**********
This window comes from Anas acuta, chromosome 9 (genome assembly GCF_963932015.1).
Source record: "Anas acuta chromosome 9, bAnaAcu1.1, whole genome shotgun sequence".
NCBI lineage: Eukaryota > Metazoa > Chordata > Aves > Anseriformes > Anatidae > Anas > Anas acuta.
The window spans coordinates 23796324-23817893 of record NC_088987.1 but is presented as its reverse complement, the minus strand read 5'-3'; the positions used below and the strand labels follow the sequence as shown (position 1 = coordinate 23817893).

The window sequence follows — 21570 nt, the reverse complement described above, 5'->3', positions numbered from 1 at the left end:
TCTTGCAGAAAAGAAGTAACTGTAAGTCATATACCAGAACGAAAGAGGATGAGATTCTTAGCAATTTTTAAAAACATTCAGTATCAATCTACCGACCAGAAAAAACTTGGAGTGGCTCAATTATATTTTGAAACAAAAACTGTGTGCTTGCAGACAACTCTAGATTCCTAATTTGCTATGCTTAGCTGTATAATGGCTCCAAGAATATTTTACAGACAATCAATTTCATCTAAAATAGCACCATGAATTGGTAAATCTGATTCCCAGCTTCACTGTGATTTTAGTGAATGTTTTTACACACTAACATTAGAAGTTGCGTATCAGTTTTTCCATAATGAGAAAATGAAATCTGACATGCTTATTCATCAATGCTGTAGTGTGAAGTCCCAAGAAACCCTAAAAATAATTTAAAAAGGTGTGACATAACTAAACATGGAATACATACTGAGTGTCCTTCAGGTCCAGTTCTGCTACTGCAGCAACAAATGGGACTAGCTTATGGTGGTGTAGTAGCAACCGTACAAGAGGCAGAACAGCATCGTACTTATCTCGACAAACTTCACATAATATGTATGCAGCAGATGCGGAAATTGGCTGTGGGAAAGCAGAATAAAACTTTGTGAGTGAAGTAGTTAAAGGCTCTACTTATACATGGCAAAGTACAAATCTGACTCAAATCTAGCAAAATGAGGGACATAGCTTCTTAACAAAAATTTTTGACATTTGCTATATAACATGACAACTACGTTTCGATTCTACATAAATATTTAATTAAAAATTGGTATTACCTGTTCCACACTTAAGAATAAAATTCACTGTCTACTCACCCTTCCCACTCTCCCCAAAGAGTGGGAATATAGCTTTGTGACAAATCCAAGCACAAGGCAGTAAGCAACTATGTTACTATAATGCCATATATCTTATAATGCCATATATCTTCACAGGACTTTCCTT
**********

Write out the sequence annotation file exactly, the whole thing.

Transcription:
This window comes from Anas acuta, chromosome 9 (genome assembly GCF_963932015.1).
Source record: "Anas acuta chromosome 9, bAnaAcu1.1, whole genome shotgun sequence".
NCBI lineage: Eukaryota > Metazoa > Chordata > Aves > Anseriformes > Anatidae > Anas > Anas acuta.
The window spans coordinates 23796324-23817893 of record NC_088987.1 but is presented as its reverse complement, the minus strand read 5'-3'; the positions used below and the strand labels follow the sequence as shown (position 1 = coordinate 23817893).

The window sequence follows — 21570 nt, the reverse complement described above, 5'->3', positions numbered from 1 at the left end:
TCTTGCAGAAAAGAAGTAACTGTAAGTCATATACCAGAACGAAAGAGGATGAGATTCTTAGCAATTTTTAAAAACATTCAGTATCAATCTACCGACCAGAAAAAACTTGGAGTGGCTCAATTATATTTTGAAACAAAAACTGTGTGCTTGCAGACAACTCTAGATTCCTAATTTGCTATGCTTAGCTGTATAATGGCTCCAAGAATATTTTACAGACAATCAATTTCATCTAAAATAGCACCATGAATTGGTAAATCTGATTCCCAGCTTCACTGTGATTTTAGTGAATGTTTTTACACACTAACATTAGAAGTTGCGTATCAGTTTTTCCATAATGAGAAAATGAAATCTGACATGCTTATTCATCAATGCTGTAGTGTGAAGTCCCAAGAAACCCTAAAAATAATTTAAAAAGGTGTGACATAACTAAACATGGAATACATACTGAGTGTCCTTCAGGTCCAGTTCTGCTACTGCAGCAACAAATGGGACTAGCTTATGGTGGTGTAGTAGCAACCGTACAAGAGGCAGAACAGCATCGTACTTATCTCGACAAACTTCACATAATATGTATGCAGCAGATGCGGAAATTGGCTGTGGGAAAGCAGAATAAAACTTTGTGAGTGAAGTAGTTAAAGGCTCTACTTATACATGGCAAAGTACAAATCTGACTCAAATCTAGCAAAATGAGGGACATAGCTTCTTAACAAAAATTTTTGACATTTGCTATATAACATGACAACTACGTTTCGATTCTACATAAATATTTAATTAAAAATTGGTATTACCTGTTCCACACTTAAGAATAAAATTCACTGTCTACTCACCCTTCCCACTCTCCCCAAAGAGTGGGAATATAGCTTTGTGACAAATCCAAGCACAAGGCAGTAAGCAACTATGTTACTATAATGCCATATATCTTATAATGCCATATATCTTCACAGGACTTTCCTT